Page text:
Sorry if posted already but I tried to find this piece of news in the forum when it was originally published (2006) and couldn't find it. It is very interesting how ferocious
WTA supervisor Georgina Clark, a key figure in the WTA in the 90's and much more powerful than today's supervisors, reveals how Martina was right and tells how she lived those moments.
Hingis back in happier form to call the shots in Paris
The Swiss returns after five years away and is ready to dig in for a first French title
One day, conceivably in a fortnight, the Parisian crowd may learn to love Martina Hingis, just as they adore Steffi Graf, six times the French Open champion. Yet memories of the 1999 final between the two still linger with an acrid smell and, although Hingis's return to Roland Garros, after a five-year absence, will capture huge attention, the often vitriolic crowd on the Philippe Chatrier court will be watching her like a hawk.
Seven years ago Georgina Clark, the WTA supervisor at the time, was expecting fireworks. "There was a feeling of tension all around. I suppose it was having Steffi in her ninth Roland Garros final and the expectations heaped on Martina's head. And then she imploded." It was extraordinary by any standards. Hingis, trying to win the one major to have eluded her, was leading Graf 6-4, 2-0 and "home and hosed" as Clark vividly remembered this week. Then came the fateful moment.
In the third game of the second set the Swiss contested a call, which she had every right to do on clay, and Anne Lasserre dutifully descended from her umpire's chair to check. "Unfortunately she took her eye off the mark and picked the wrong one," said Clark. "It's something that is still used in umpiring schools. The ball had been in and Hingis was right."
But when the call went against her, Hingis stalked around the net to look herself, a tennis crime on a par with verbally abusing the speaker in the House of Commons. "Gilbert Ysern [the tournament referee] was called and he was extremely anxious to take me with him," recalled Clark. "I don't think he wanted to be out there on his own." Eventually Hingis was persuaded to play on. "Had she gone on being obstreperous she might have been disqualified. Thank goodness she wasn't."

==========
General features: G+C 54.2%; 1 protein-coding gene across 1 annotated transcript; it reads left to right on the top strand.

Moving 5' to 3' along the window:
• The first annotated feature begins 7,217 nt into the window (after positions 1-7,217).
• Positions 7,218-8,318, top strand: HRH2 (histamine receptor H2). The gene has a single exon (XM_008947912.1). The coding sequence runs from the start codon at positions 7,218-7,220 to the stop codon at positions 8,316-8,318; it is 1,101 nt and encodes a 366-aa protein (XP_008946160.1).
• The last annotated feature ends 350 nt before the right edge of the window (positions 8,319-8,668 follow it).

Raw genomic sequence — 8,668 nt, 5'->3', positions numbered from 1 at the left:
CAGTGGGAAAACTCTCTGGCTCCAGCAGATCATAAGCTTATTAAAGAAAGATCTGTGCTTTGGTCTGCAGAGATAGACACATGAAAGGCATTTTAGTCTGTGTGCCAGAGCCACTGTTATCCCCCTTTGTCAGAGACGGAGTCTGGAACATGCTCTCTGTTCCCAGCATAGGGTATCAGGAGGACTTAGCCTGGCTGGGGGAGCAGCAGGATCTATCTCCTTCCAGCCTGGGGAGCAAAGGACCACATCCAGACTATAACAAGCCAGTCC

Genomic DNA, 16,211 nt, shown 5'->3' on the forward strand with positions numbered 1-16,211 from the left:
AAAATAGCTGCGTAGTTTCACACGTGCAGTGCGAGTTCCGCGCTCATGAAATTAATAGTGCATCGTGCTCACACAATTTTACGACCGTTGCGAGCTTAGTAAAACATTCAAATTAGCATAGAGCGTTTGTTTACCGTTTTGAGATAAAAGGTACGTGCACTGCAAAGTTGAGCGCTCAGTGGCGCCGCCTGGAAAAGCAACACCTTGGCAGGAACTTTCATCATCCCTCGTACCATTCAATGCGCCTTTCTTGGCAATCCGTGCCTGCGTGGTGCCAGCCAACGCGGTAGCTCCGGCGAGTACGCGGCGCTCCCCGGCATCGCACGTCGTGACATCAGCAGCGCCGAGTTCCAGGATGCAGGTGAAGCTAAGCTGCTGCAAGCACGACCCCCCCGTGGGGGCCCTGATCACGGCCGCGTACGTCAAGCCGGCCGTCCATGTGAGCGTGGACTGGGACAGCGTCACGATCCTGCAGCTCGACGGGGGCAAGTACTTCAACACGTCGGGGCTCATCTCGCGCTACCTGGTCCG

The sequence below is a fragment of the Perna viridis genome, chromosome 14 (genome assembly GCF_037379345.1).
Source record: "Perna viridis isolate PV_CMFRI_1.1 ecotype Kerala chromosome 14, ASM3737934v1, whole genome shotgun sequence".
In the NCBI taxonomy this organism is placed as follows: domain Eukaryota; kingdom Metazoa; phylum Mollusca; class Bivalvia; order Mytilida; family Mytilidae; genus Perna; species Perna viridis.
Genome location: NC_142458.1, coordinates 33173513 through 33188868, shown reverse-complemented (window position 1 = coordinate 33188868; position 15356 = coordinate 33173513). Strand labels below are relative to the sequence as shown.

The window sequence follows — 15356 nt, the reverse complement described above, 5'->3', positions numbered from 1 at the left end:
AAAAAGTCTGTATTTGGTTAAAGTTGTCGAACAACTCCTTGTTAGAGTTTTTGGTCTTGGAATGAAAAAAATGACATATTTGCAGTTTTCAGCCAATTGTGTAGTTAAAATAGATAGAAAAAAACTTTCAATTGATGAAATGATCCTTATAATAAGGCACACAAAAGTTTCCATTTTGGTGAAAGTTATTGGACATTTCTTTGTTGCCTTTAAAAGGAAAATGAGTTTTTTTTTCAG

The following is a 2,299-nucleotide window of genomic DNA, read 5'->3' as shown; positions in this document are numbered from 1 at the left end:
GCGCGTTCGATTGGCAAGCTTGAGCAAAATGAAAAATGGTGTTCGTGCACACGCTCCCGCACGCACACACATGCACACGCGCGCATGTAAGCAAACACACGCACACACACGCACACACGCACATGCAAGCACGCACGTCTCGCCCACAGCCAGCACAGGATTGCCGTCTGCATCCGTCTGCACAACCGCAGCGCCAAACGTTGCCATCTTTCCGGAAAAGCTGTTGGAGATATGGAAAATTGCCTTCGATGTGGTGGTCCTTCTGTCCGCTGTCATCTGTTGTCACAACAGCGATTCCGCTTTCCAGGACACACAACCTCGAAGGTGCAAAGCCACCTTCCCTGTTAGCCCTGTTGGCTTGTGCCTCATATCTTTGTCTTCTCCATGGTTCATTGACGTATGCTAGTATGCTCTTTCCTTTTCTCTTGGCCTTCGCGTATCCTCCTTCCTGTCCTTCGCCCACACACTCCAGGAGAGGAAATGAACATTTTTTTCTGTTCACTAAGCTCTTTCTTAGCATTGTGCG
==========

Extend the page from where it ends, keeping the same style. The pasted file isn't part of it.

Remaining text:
Nonetheless the transgression cost Hingis a penalty point and, effectively, the match. Graf, with the crowd now solidly behind her, won 4-6, 7-5, 6-2 with Hingis rushing off court in tears. Only the persuasive powers of her mother, Melanie, managed to get her daughter, still sobbing uncontrollably, back on court for the presentation.
"Steffi behaved impeccably throughout. She was just stunning," said Clark. "But, you know, I still feel Martina was right over the call, even if she reacted in the wrong way. She wasn't exactly cheated out of the title but she was certainly bamboozled and the crowd were very unfair. Obviously she can't have forgotten and there is no knowing how it may affect her if she manages to get to the final again."
Only a few months ago any such idea appeared out of the question. Hingis, the winner of five grand slam titles and just one victory away from the calendar grand slam in 1997 when she lost to Croatia's Iva Majoli in the Paris final, was history. She had retired at the end of 2002, when she was only 22, with damaged feet and a damaged ego. The power game, and notably the Williams sisters, had left her half a step off the pace, even though her tennis brain and range of shots still allowed her to beat all but the very best.
And so she set about constructing a new life, although the more she watched the game, either on television at home or from the commentary box, the more she yearned to return. By the end of last year, with Venus and Serena Williams verging on part-timers, and with no one else dominant, she announced her plans for a full-scale return.
That Hingis has risen to No14 in the rankings so quickly this year can be viewed two ways: one is that her former brilliance is undimmed and undiminished, the second is that the oft-touted depth in women's tennis is non-existent and the current generation of robotic baseliners are there for the taking for anyone with the wit and technique of Hingis. Obviously it is an amalgam of both. The youngsters frequently find themselves at a loss against her varied technique, although her win-loss record against the current top 10 this year is in the red.
Yet one glance at Hingis is enough to convince that she is deadly serious. The muscles are toned and her legs - "too short to beat my girls," Richard Williams once said - have developed greater power, which helps her always suspect serve. "She's obviously getting stronger in every tournament," said Kim Clijsters, who beat Hingis on her grand slam comeback this January in the quarter-finals of the Australian Open. "There is nobody who hits the ball as clean and reads the game so well. That's just pure talent."
Victory over Venus Williams in the semi-finals of the recent Italian Open, followed by the title, her first on clay for six years, inevitably fuelled the notion that Hingis might finally win the title at Roland Garros. "I have hopes," she says, smiling. "At the beginning of the year, no. But having won a title since then, I've proved to myself that I can dig it out even when I am down. These are the key moments and the key matches where things can happen, where you can turn it around from somebody else's favour into your own."
Hearing these words, Graf too would no doubt smile.